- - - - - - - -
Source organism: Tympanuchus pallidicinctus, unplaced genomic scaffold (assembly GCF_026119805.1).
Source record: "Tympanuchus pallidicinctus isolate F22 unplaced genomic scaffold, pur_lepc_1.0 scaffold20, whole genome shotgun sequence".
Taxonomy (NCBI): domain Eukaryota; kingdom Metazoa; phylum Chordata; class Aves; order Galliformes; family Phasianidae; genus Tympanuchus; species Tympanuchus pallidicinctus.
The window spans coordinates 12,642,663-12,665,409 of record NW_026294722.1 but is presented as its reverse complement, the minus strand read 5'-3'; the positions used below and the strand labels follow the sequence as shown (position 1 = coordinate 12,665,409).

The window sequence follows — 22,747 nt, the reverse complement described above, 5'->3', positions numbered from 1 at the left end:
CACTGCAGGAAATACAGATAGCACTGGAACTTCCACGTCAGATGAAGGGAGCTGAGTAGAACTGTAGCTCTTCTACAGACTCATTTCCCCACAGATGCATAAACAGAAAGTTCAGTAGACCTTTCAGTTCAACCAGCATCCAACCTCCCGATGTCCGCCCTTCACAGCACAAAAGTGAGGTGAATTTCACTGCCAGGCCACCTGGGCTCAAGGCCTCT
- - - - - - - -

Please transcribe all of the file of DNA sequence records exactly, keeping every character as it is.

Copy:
Source organism: Tympanuchus pallidicinctus, unplaced genomic scaffold (assembly GCF_026119805.1).
Source record: "Tympanuchus pallidicinctus isolate F22 unplaced genomic scaffold, pur_lepc_1.0 scaffold20, whole genome shotgun sequence".
Taxonomy (NCBI): domain Eukaryota; kingdom Metazoa; phylum Chordata; class Aves; order Galliformes; family Phasianidae; genus Tympanuchus; species Tympanuchus pallidicinctus.
The window spans coordinates 12,642,663-12,665,409 of record NW_026294722.1 but is presented as its reverse complement, the minus strand read 5'-3'; the positions used below and the strand labels follow the sequence as shown (position 1 = coordinate 12,665,409).

The window sequence follows — 22,747 nt, the reverse complement described above, 5'->3', positions numbered from 1 at the left end:
CACTGCAGGAAATACAGATAGCACTGGAACTTCCACGTCAGATGAAGGGAGCTGAGTAGAACTGTAGCTCTTCTACAGACTCATTTCCCCACAGATGCATAAACAGAAAGTTCAGTAGACCTTTCAGTTCAACCAGCATCCAACCTCCCGATGTCCGCCCTTCACAGCACAAAAGTGAGGTGAATTTCACTGCCAGGCCACCTGGGCTCAAGGCCTCT